Communicating over digital platforms can be a challenge when using text alone because we miss all the non-verbal cues. That’s where the emoji come in. Emoji help add context to our digital communication so we can distinguish the tone or mood of the message. They also act as flair, letting people show a bit of their personality and have some fun in the process. Since their introduction to the U.S. less than a decade ago, emoji have had a big impact on our digital communication.

History of Emoji

From the Japanese words e (picture) and moji (character), emoji are symbols or images that can replace a word in digital communication. The emoji dates back to 1998, when interface design engineer Shigetaka Kurita created 176 characters for his telecom employer, DoCoMo, according to an article in Reader’s Digest. In 2010, Unicode, the industry standard for text writing systems, incorporated emoji. One year later, Apple adopted emoji and added it to their phones. Google’s Android phones adopted them in 2013.

Emoji have become so popular that, in 2015, the face with tears of joy emoji was the word of the year chosen by the Oxford Dictionary. That year, it accounted for nearly one out of every five emoji used. According to Emojipedia, as of June 2018 when the last release of new emoji was announced, there are 2,823 emoji in use.

It’s fair to say that emoji are a widely-accepted part of our general communication, and they are changing the way people communicate digitally in multiple ways.

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The Impact of Emoji on Communication

Business Communication

As early as 2014, a survey commissioned by social media firm Cotap found that 76 percent of American workers had already adopted emoji into their professional digital communications. Emoji were put in e-mails with co-workers, then bosses, and eventually, companies tried to capitalize on the marketing opportunities emoji offered.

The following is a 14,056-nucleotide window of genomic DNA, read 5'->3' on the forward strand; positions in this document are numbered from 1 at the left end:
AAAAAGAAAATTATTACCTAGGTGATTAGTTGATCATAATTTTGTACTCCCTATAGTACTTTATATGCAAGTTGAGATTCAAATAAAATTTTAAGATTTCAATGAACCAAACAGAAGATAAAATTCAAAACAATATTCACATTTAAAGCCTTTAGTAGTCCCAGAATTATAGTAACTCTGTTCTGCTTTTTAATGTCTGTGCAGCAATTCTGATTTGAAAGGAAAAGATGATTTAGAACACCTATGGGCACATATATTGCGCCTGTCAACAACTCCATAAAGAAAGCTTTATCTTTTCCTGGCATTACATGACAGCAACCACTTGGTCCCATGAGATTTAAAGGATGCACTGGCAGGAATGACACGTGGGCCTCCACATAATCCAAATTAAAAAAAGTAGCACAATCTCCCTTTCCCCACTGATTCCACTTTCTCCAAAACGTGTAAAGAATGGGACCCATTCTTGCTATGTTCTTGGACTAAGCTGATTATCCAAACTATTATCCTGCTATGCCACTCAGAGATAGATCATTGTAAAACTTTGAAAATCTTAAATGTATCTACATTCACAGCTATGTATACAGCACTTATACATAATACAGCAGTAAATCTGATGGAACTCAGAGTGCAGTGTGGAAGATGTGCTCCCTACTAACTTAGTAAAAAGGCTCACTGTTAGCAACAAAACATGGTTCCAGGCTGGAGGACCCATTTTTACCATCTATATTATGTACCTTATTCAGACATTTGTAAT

Just one year after the Cotap survey was released, Domino’s Pizza created a way for customers to re-order favorites by texting or tweeting the pizza emoji. In terms of marketing goals, the campaign paid off for Domino’s. The campaigned earned more than 1.2 billion media impressions, according to the Shorty Awards, and increased the company’s percentage of online orders to 60. That’s 10 percent higher than the company’s original goal.

Cross-Cultural Communication

Some emoji are like a universal language and can be understood almost immediately by anyone. That’s not the case for all emoji, though, and that can be especially evident across cultural lines. In Western cultures, a thumbs up emoji is used as a sign of approval, but according to the BBC, it has negative connotations in Greece and the Middle East. Similarly, the angel emoji is considered a sign of death in China, whereas in Western cultures, it’s a sign of peace and innocence.

Public Relations Management

Using just emoji without any corresponding text could lead to its own set of misunderstandings. In response to being traded from the Toronto Raptors to the San Antonio Spurs, NBA star DeMar DeRozan made a post on his Instagram account with a single emoji, the person face-palming. It came hours after the Toronto Raptors general manager Masai Ujiri issued a public apology to DeRozan for the trade, but it was unclear whether DeRozan’s post was meant for the trade, the apology or the situation overall.

The Future of Communication

As emoji have entered our daily lexicon, it has become more important to know how to understand and incorporate them in digital communication. At Notre Dame of Maryland University, you can take courses in business communication, cross-cultural communication and PR management, providing you with the knowledge and skills to succeed in a variety of industries.

If you’re looking to advance your career in communications, enroll today in Notre Dame of Maryland University’s online master’s in communication. Our flexible, online format allows working adults like you achieve your educational goals while balancing your busy life. In addition, you’ll learn from knowledgeable faculty in small class sizes.